Highlights of the 2009 Colon Cancer Screening Guidelines:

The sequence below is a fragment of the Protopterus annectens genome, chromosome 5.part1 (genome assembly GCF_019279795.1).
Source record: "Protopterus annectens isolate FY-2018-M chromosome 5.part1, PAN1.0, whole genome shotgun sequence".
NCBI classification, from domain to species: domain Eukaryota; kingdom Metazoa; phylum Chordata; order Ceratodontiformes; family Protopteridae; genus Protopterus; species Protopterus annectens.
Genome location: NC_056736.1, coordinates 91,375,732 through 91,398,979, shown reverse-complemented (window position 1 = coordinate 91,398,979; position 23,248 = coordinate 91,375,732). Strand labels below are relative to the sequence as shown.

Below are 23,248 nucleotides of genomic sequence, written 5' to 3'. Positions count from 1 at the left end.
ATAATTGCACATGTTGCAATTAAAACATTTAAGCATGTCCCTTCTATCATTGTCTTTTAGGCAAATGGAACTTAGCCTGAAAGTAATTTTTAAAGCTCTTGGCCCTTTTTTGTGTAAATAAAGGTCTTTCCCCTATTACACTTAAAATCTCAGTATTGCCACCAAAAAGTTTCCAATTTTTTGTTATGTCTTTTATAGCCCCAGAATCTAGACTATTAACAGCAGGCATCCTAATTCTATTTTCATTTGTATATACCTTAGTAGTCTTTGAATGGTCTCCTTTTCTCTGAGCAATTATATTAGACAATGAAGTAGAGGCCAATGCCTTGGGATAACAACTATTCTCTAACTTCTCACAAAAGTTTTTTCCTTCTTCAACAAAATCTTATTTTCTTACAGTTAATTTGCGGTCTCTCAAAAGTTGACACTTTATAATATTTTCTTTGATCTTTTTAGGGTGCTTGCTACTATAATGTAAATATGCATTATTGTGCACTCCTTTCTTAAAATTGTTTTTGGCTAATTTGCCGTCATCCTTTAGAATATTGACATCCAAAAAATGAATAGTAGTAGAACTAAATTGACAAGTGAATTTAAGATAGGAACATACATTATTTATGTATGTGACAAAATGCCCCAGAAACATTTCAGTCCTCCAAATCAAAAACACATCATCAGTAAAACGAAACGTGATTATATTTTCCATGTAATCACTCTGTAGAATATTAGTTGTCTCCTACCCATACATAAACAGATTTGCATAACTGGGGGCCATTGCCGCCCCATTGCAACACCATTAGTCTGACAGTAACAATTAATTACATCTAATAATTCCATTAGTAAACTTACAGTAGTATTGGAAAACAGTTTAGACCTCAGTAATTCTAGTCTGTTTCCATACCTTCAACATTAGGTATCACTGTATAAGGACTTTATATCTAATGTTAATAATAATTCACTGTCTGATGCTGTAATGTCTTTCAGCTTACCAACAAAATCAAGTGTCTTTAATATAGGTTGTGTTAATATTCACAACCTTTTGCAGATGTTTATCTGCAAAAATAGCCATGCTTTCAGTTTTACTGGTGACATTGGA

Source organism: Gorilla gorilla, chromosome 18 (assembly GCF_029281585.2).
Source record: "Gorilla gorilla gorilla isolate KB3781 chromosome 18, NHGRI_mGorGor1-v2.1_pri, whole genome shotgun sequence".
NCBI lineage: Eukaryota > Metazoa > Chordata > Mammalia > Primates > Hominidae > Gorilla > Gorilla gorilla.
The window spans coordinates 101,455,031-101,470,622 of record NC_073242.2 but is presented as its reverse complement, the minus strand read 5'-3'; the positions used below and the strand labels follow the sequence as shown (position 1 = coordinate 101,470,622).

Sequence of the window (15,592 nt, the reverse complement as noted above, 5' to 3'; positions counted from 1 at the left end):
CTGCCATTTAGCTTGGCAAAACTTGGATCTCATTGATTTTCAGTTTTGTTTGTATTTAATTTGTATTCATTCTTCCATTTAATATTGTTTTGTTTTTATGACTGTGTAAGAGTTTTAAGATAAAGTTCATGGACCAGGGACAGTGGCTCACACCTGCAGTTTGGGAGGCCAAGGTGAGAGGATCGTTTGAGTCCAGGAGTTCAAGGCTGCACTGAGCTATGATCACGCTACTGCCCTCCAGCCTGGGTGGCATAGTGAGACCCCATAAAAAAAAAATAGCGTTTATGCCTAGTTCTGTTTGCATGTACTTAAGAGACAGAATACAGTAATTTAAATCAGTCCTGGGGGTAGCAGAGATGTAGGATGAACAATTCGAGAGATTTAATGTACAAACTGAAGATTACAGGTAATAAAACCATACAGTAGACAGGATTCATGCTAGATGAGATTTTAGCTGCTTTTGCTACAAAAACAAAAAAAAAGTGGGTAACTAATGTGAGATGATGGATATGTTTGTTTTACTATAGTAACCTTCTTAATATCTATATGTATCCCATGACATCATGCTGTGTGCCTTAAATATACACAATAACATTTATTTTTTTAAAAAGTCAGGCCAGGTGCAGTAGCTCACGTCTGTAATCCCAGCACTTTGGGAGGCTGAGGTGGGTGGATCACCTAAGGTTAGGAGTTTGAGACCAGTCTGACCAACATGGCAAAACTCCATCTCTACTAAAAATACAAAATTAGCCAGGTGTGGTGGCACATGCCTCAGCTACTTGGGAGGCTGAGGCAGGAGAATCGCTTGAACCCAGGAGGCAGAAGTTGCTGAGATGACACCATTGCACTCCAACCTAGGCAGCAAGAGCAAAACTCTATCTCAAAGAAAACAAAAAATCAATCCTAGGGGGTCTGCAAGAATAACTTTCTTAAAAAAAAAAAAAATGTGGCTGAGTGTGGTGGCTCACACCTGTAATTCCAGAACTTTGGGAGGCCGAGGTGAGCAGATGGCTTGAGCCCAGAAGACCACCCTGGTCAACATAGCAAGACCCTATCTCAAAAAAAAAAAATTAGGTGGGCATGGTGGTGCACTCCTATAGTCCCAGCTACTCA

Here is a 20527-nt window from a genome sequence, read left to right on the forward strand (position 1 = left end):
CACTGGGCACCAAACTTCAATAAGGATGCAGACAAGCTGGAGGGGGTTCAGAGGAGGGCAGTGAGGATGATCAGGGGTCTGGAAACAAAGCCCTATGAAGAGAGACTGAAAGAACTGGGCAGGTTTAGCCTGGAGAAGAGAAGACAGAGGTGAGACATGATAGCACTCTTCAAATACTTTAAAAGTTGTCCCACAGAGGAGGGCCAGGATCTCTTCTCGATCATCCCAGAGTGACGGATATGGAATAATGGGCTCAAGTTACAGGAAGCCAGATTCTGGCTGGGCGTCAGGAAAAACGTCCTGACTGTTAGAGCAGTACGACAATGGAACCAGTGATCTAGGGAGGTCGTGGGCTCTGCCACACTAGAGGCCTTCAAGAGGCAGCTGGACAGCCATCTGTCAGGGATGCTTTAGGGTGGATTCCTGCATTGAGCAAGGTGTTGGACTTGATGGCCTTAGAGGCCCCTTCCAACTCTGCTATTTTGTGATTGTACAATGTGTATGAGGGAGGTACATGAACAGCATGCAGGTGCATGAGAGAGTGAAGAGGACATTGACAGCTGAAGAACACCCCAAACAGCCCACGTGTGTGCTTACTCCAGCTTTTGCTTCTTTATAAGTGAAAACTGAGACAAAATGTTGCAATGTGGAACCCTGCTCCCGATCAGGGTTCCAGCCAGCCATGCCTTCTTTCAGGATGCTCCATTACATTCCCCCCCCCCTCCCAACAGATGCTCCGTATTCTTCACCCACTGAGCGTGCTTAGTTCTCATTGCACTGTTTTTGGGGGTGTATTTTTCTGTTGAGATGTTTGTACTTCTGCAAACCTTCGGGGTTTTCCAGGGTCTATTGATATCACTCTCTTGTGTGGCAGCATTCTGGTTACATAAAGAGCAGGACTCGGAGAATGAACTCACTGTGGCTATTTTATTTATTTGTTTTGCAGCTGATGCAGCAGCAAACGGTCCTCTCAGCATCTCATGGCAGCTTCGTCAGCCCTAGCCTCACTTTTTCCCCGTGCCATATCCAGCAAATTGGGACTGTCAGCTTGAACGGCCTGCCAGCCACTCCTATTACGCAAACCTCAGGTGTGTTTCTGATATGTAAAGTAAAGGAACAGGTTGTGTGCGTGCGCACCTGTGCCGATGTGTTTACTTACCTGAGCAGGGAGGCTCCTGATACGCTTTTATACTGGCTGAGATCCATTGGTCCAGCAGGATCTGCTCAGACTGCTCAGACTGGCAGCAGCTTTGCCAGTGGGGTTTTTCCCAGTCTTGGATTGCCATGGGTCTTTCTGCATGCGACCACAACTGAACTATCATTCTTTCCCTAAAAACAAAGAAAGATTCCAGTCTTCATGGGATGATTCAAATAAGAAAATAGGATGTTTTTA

* This is an update to the guidelines issued in 2000, in which ACG elected to provide specific recommendations, all of which were assessed using the GRADE system to provide the strength of evidence supporting each recommendation. * Highlights of the guidelines: * Colonoscopy is the preferred CRC prevention test. Colonoscopy every 10 years beginning at age 50 remains the preferred strategy for CRC screening. Alternatives for patients who decline colonoscopy are flexible sigmoidoscopy or computed tomography (CT) colonography. * Screening for black persons should begin earlier. The updated guidelines include a new recommendation to begin CRC screening in black persons at age 45 because of the high incidence of CRC and a greater prevalence of proximal or right-sided polyps and cancerous lesions in this population. * New recommendations for bowel preparation aim to enhance effectiveness and improve tolerability for patients. To improve the quality of colonoscopy exams and the tolerability of bowel preparation, the ACG believes that the best method of bowel preparation is “split dosing”, whereby the patient takes at least half of the preparation on the day of the colonoscopy rather than the entirety of the prep on the day before. Another new rec’d is that patients be allowed to ingest clear liquids until 2 hours prior to sedation, consistent with practice guidelines of the American Society of Anesthesiologists. * CT colonography (also known as virtual colonoscopy) performed every 5 years is endorsed in the updated ACG guidelines as an alternative to colonoscopy performed every 10 years in patients who decline the traditional modality. This is in light of recent studies which revealed that this test has a 90% sensitivity for colon polyps > 1cm. Limitations are present, though. It is not considered equi valent to colonoscopy as a screening strategy because of its inability to detect polyps < 5mm which constitute 80% of colorectal neoplasms, and because false positives are common. Additionally, there are concerns about the radiation risk associated with even a single test. * Barium enema is not recommended for CRC screening/prevention because the quality of performance is variable given the few remaining centers that are able to achieve high-quality testing with this somewhat dated imaging technique. * Fecal testing is categorized as a cancer detection test, not a cancer prevention test as above. Fecal immunohistochemical testing (FIT) replaces older guaiac-based fecal occult blood test and is recommended as the preferred cancer detection test (performed annually). FIT has superior performance characteristics compared with older guaiac-based Hemoccult II cards, with a comparative doubling in the detection of advanced lesions and little loss of positive predictive value.

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